Engineers at Facebook announced they were able to demonstrate a record data rate of nearly 20 Gbps over 13 km with millimeter wave (MMW) technology, a feat that was accomplished using a set of custom-built components.
Using custom-built components is pretty standard for MMW experiments given that it’s still early days for the technology. Facebook’s team conducted their research in Southern California using only 105 watts of total direct current (DC) power consumption at the transmitter and receiver – or about as much as a single light bulb. The transmission used a bandwidth of 2 GHz, resulting in an overall spectral efficiency of 9.8 bits per second per Hertz, according to a blog by Facebook Connectivity Lab engineer Abhishek Tiwari.
While that's impressive, he said the technology is applicable to a number of Connectivity Lab’s solutions, including as a terrestrial backhaul network to support access solutions such as OpenCellular, the initiative designed to make it more cost-effective for operators to deploy networks in places where coverage is scarce. Another application for millimeter technology is as a backup to free space optical solutions such as the laser communications gimbal and optical detector in case of fog and clouds.
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But ultimately, the point-to-point MMW radio link is expected to serve as the connection between a ground station and Aquila, Facebook's solar-powered unmanned aerial vehicle (UAV). "However, we still have several connectivity and technical challenges to resolve before the technology is fully ready for deployment," Tiwari wrote.
Still, similar to Google’s ambitious Project Loon, Facebook is making progress with Aquila, which uses lightweight, solar-powered UAV beaming signals to Earth. The plan calls for using free space laser communications as a mechanism for communicating between aircraft in the fleet and E-band technology to beam connectivity from the airplane to receivers on the ground. Facebook shared results last summer of a successful test flight on June 28 in Arizona, where it stayed aloft more than three times longer than originally planned.
Acknowledging the technical challenges associated with millimeter wave, including power consumption, antennas and the effects from rain and fog, Tiwari said the first step in building and testing the system was to characterize the wireless channel between a mountaintop in Malibu, California, and a building rooftop in Woodland Hills, California, separated by a line-of-sight distance of 13.2 km.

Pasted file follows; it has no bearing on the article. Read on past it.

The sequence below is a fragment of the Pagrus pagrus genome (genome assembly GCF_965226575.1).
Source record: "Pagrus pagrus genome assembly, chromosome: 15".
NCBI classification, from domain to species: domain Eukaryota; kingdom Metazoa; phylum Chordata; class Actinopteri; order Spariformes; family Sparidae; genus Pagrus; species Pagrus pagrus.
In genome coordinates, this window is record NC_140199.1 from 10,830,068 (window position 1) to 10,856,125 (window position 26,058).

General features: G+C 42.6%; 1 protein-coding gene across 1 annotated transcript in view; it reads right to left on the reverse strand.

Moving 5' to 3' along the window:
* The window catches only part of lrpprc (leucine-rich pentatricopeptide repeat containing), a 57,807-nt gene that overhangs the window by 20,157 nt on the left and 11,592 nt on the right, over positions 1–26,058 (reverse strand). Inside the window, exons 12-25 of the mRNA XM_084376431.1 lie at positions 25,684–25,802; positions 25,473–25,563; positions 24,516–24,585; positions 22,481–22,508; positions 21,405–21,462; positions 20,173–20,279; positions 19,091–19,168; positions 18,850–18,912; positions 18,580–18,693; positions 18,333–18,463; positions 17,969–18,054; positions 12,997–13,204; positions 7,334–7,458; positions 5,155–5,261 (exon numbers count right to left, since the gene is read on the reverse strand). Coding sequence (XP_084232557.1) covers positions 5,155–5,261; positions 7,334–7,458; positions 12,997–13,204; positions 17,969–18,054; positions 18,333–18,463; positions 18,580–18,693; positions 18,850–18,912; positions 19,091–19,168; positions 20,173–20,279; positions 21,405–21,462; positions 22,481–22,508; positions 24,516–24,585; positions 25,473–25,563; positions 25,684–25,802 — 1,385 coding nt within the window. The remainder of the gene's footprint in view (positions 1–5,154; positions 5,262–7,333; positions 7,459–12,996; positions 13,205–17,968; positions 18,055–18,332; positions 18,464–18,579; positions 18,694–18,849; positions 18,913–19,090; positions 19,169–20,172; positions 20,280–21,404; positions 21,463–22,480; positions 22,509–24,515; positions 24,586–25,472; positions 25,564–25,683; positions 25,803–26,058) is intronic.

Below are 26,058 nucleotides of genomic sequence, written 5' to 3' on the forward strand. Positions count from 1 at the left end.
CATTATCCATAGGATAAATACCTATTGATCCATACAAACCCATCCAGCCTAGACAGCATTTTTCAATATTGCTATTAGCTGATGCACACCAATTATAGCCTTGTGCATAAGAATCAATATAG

“At each location, we installed commercially available E-band equipment that offered data rates from 100 Mbps to 3 Gbps based on link conditions, as well as a weather station,” he wrote. “This allowed us to develop a long-term characterization of the 13-km link under different weather conditions such as clear skies, clouds, fog, high winds and rain. We installed a similar setup at one of our data center locations to characterize losses under heavy rain scenarios. The link characterization helped the team pick the right components for the test.”
The components included balanced mixers, frequency multipliers, isolators, ortho-mode transducers, polarizers, low-noise amplifiers and power amplifiers. The RF components support more than twice the bandwidth of available off-the-shelf RF communication systems, which, combined with the high linearity, helped address the high data rate challenge, he said.
The Facebook team is currently flight-testing its first generation air-to-ground bidirectional link capable of 20 Gbps in each direction. The aerial payload is mounted on a Cessna aircraft and flown at altitudes up to 20,000 feet.
The next generation air-to-ground communication system capable of supporting 40 Gbps each on uplink and downlink between an aircraft and a ground station will be flight-tested in early 2017. “We will continue to push the limits of wireless capacity over long ranges while staying within the tough size, weight and power constraints of Aquila communication payloads,” Tiwari wrote.
For a long time, millimeter wave frequencies were considered ill-suited for mobile applications, but efforts by the likes of NYU Wireless and the University of Texas at Austin changed perceptions. Ted Rappaport, an NYU Tandon professor of electrical engineering and founding director of NYU Wireless, and his students have been conducting pioneering research in MMW technology for years.
Last summer, Rappaport and his team conducted a measurement campaign at his mountain home in Riner, Virginia, a rural town in the southwestern part of the state, using the 73 GHz mmWave frequency band. They discovered that for less than 1 watt of power and using 27 dBi antennas, they were able to achieve a reasonable signal strength. Their work showed that getting millimeter wave technology to work in rural areas might not be as daunting a task as it once appeared.